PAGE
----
The Dark Side of the Sun

The Dark Side of the Sun

Peter Egan's publicity still at the time of the series

In the early 1980s Michael Bird's television career was at its height and his work was in great demand. His friend David Cunliffe, who had directed episodes of The Lotus Eaters, became Head of Drama at Yorkshire Television and wanted Bird to write for him. The BBC was understandably eager for a new series. Not a man to shrink from a challenge, Bird found himself in the Autumn of 1983, at the age of 55, in the unique position of having major drama serials running on rival channels.

On Tuesday evenings on BBC1, The Dark Side of the Sun introduced us to a darker side of Michael Bird. Set once more in his favourite corner of the Mediterranean, this time on the beautiful island of Rhodes, Bird's newest creation left viewers in no doubt from the outset that evil forces were at work. A tale of supernatural terror, it concerned the discovery of a secret brotherhood of international financiers and politicians meeting clandestinely on Rhodes. The head of the brotherhood, Raoul Lavalliere, had his own secret concerning his ancestor Tibald de Montrefort, a particularly unpleasant individual from the middle ages when the Knights Templar settled on Rhodes.

September 2008 marked the 25th Anniversary of
The Dark Side of the Sun.

As a bit of fun Dr Marianne Gilchrist (see below) decided to celebrate the 'silver jubilee' by drawing up a chronology to see how the series' back-story dovetailed with real world events.

It works rather well ...


Bird gave Lavalliere the ability to cloud minds and to take on the form of another person - specifically that of photographer Don Tierney, played by Patrick Mower. It was a handy talent and one that enabled Mower to appear throughout the series even though his character was killed in the first episode. Lavalliere used his power to bed Tierney's widow leaving her believing her husband had returned. If it sounds vaguely sordid, it was, and Peter Egan's flawless portrayal of pure selfish evil was one of the highlights of the series and Lavalliere a truly memorable screen villain.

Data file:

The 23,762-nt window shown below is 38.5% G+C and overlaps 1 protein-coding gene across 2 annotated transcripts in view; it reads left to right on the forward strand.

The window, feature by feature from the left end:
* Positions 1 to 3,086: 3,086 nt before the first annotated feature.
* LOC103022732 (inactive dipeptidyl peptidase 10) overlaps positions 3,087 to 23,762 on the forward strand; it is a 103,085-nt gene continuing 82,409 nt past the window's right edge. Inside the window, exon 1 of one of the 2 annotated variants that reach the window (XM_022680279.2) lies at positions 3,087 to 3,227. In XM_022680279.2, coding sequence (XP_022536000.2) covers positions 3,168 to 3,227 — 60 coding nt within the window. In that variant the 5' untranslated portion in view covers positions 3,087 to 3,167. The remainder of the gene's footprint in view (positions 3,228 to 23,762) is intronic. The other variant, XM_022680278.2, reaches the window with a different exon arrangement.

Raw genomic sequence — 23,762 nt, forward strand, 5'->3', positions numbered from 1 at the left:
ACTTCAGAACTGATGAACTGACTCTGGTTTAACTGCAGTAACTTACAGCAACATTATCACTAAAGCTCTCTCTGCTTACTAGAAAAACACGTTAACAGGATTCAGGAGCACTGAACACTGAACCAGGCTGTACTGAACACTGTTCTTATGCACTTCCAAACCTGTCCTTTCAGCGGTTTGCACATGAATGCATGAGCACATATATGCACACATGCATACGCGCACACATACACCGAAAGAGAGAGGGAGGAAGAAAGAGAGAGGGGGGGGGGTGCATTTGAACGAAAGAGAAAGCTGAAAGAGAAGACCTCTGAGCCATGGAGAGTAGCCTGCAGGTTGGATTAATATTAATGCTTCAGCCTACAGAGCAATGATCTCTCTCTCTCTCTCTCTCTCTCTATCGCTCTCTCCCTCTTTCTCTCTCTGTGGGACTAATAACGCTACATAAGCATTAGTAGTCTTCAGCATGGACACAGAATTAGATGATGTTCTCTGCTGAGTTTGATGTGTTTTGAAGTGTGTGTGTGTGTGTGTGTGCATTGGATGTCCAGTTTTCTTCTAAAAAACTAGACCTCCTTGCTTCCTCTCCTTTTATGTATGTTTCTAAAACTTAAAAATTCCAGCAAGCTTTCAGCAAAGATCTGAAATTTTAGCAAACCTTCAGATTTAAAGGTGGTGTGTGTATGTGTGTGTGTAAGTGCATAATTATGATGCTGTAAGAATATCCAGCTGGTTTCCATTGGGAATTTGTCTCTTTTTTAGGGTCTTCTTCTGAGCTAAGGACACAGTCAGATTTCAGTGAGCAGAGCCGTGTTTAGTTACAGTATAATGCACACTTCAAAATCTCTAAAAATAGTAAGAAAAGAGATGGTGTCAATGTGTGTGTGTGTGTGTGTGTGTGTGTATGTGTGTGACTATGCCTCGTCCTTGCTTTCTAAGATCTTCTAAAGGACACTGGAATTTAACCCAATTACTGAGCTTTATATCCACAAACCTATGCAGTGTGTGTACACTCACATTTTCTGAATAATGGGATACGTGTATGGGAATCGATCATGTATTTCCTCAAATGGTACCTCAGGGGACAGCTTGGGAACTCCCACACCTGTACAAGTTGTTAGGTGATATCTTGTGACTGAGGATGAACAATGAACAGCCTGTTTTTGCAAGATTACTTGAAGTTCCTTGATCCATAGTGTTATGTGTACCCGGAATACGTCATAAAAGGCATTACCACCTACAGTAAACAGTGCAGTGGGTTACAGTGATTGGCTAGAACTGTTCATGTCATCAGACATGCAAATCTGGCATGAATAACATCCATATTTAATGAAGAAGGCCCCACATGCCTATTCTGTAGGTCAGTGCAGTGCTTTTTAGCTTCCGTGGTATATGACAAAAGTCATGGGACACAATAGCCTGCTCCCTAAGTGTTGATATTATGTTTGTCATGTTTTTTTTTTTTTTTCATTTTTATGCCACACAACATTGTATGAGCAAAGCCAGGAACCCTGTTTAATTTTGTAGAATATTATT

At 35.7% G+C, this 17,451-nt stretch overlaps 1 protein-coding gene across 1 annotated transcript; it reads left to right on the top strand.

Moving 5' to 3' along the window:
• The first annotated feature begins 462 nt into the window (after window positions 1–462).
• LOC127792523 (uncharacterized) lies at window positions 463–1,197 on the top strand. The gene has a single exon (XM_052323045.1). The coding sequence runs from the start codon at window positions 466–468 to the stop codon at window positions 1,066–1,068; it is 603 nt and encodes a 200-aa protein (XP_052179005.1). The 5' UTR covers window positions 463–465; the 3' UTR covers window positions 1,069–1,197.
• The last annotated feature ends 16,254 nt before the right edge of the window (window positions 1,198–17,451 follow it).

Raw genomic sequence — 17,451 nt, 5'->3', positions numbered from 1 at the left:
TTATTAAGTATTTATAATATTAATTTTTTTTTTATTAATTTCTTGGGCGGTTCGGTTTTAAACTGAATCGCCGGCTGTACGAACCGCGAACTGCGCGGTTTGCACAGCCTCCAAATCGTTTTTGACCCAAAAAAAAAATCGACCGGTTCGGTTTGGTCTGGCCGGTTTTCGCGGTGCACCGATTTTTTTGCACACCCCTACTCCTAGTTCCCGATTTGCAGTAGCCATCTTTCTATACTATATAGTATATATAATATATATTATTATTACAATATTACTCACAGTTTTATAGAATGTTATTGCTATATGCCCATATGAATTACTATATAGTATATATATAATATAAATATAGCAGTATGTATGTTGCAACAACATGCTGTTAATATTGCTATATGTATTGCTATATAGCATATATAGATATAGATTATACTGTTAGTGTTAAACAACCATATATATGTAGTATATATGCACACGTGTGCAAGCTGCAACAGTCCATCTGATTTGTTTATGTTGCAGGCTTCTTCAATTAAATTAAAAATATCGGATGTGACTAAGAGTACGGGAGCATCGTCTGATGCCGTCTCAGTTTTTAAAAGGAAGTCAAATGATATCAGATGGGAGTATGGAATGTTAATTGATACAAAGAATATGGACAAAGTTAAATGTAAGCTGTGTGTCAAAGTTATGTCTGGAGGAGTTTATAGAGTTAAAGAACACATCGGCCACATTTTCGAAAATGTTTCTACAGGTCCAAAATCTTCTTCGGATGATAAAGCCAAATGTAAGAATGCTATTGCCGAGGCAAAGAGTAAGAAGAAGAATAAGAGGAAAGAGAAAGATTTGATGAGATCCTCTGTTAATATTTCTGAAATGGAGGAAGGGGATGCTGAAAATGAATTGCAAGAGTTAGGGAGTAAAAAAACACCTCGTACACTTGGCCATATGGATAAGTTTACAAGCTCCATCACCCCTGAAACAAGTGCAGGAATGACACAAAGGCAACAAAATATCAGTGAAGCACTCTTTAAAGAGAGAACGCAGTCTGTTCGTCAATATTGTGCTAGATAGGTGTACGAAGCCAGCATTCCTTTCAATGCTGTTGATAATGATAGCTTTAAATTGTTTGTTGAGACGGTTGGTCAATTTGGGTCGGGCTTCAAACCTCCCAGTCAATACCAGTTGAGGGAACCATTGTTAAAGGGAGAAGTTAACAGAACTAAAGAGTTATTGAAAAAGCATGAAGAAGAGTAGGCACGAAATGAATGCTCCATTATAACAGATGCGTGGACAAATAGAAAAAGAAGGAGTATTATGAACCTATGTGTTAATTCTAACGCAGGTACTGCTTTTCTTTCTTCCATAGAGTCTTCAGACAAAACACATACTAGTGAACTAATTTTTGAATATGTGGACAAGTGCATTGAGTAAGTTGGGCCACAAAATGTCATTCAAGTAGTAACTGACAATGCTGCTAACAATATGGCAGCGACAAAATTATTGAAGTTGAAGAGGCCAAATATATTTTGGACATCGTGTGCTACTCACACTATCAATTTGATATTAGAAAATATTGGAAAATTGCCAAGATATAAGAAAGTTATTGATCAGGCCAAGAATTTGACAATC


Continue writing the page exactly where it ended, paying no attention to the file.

Peter Egan recalls that filming on Rhodes took place during a very cold February and March 1983. Emily Richard also recalls the cold. Radio Times reported the production was fraught with difficulties. "The weather was unseasonably bad and there were illnesses and rows and that sort of thing." Emily Richard says there was a taxi strike while they were there and the walk into the centre of Rhodes took one hour. Radio Times stated that a friend had warned Bird not to write about the Knights Templar, saying that bad things would happen.

Although disliked by some critics (one even complained that Patrick Mower's trousers were too tight) The Dark Side of the Sun was immensely popular with viewers. Bird had deliberately left the ending ambiguous. Since his character is seen purchasing a Scottish castle in the closing minutes, and the series was produced by BBC Scotland, Peter Egan confidently expected a sequel - a sort of demonic Monarch of the Glen. Why the BBC never followed it up remains a mystery, as does the fact that this excellent drama has never been repeated or made available on video or DVD.

I am not a fan of the Internet Movie Database, IMDB, but it does feature an intelligent critique of the series that is worth a look.

The Templars


Dr Marianne Gilchrist, a fan of the series and author of the above mentioned critique, says she was at St Andrews studying mediæval history when she first saw it. "The series became something of a cult. A mock-baronial wing of our hall somewhat resembled the Scottish castle in the last episode; also some of my friends in another hall spotted the fact that the owners of an adjacent house had a light coloured Mercedes …"

Dr Gilchrist says: "It crosses my mind that the historical back-story owes something to the dubious end of Foulques de Villaret's career as Master of the Hospitallers on Rhodes. He had conquered the island for his order. However he seems to have gone off the rails in his behaviour, and was forced to abdicate after his order rebelled against him in 1317 (they apparently tried to murder him!). He holed himself up in the castle at Lindos for a time, and was besieged. He eventually retired quietly to France, after the Pope authorised his demotion.

I find the series interesting as another example of the negative 'Templar Myth'. They have never really recovered from their framing by Clement V and Philippe IV, being posthumously co-opted by the Masonic movement in the 18th century, and used as all-purpose villains by Walter Scott. The Cyprus trial material is interesting, as torture was not used (unlike in France), and their innocence was well attested by a range of people. In fact, the Templars had a rather better moral reputation than the Hospitallers (who profited greatly from their suppression).